For connectivity, both have dual-band Wi-Fi (2.4 GHz and the faster/shorter range 5.0 GHz), Bluetooth 4.2, NFC, and LTE with speeds up to 600 Mbps — not as proficient as the modem on the competing Qualcomm Snapdragon 835 chipset, but it’ll probably still max out speeds from most networks in operation today. There’s also an IR sensor, so the phone can double as a universal remote.
Along with Android 7.0, the P10 and P10 Plus will run Huawei’s EMUI 5.1 overlay. As we noted in our Mate 9 review, EMUI improved by leaps and bounds in the 5.0 update, so if you didn’t like what you saw on the P9, it’s worth looking into the P10 — it’s much closer to stock Android, and adds some behind-the-scenes optimization algorithms to help make the battery last longer.
One big change is that the fingerprint sensor is on the front, something Huawei did with the premium version of the Mate 9. This time around, the fingerprint sensor can replace the Android navigation buttons — a tap will go back, a long press will go home, and a swipe up will being up active apps. It’s a way to save a little screen space, if nothing else.
But, Huawei wasn’t done! They’ve also upgraded the Huawei Watch for the Android Wear 2.0 release. The big news here is the addition of GPS, NFC, and 4G LTE connectivity, meaning the watch can be used without a smartphone. Huawei has made the design a little sportier, making it an viable option for runners. It’s IP68 dust and waterproof, too. There’s also an optical heart rate monitor and a physical button on the side for starting and stopping workouts, with fitness stats that can be viewed at a glance (including advanced stats like VO2 Max). It ticks all the boxes for a good exercise smartwatch — it just might be a bit bigger and heavier than you’d like for a workout or a run.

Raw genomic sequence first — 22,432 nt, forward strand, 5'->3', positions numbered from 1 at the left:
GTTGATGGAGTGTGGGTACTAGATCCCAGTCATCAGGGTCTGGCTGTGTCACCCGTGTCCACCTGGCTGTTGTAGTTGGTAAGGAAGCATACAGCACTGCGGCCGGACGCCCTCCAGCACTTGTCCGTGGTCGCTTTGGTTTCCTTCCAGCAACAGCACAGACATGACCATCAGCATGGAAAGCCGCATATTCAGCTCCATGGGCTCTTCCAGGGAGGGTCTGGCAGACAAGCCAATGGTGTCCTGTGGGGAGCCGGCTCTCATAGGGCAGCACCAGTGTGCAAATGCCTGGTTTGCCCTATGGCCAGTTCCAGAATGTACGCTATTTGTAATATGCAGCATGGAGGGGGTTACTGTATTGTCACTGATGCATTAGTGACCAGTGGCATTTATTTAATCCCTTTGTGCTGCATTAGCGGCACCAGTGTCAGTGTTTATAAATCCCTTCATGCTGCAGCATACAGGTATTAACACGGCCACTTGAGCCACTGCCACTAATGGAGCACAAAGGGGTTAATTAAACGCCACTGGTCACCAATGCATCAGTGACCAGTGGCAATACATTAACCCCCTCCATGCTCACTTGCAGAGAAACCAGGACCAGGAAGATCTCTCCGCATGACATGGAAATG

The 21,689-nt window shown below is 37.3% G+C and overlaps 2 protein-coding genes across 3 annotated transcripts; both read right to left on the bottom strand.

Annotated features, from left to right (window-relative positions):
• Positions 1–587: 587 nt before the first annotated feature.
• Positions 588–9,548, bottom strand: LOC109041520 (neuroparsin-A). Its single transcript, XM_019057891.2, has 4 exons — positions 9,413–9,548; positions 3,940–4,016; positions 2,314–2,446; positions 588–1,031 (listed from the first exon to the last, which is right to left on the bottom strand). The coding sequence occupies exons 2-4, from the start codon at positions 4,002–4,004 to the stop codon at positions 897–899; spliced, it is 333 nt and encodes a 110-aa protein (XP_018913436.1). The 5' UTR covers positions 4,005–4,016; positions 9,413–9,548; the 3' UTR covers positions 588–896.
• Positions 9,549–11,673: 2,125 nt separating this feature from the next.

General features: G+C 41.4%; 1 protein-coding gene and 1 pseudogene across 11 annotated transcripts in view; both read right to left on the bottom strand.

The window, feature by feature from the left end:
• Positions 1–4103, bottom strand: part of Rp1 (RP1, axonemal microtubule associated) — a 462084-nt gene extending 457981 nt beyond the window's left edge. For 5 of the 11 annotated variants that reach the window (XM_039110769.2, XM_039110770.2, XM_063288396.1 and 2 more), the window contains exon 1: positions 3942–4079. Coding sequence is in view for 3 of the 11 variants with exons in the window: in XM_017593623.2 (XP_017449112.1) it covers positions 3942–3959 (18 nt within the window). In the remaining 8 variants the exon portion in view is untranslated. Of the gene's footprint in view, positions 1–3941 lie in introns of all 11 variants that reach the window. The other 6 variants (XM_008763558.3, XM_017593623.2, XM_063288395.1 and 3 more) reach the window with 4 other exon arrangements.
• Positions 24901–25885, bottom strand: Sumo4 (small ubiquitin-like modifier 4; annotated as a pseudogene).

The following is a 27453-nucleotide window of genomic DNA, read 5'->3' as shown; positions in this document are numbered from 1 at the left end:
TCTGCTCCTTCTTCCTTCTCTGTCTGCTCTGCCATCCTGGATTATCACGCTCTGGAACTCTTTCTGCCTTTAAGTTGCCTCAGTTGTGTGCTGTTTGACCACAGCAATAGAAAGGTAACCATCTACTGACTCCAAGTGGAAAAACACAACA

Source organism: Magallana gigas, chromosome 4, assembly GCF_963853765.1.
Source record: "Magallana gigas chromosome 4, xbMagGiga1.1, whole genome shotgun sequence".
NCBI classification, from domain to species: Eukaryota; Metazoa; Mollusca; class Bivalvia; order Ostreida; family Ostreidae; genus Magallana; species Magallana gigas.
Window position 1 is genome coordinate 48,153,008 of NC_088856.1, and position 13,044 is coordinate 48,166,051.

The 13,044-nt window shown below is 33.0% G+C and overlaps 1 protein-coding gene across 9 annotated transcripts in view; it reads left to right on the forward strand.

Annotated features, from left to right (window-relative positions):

Interestingly, the case will now be made of plastic, although the Huawei Watch 2 Classic will add some stainless steel (both will have ceramic on the bezel). Problem is, it’s still massive at 45 mm with a 20 mm strap (leather or silicone) — forget about it if you have smaller wrists. The bezel is also larger than it was on the original, and there’s less fancy design flair than we’re used to from Huawei. Seems they’re going for more of a practical look and feel this time around.
Huawei says the Huawei Watch 2 should get about two days’ worth of battery life. With Android Wear 2.0, it’ll also have the new Google Assistant, along with apps that can be installed on the watch itself. That mostly sounds too busy, but in general, Android Wear 2.0 has a much more streamlined and user-friendly interface than the original version.
The Huawei P10 and P10 Plus will start at €649 and €699, respectively, and will come to a handful of markets worldwide starting in March. Sadly, despite the Mate 9 getting a United States release, it doesn’t sound like that will be the case for the P10. The Huawei Watch 2 will be $350 when it arrives in the U.S. in April (it will come to Europe in March). Expensive as usual for Huawei, in other words.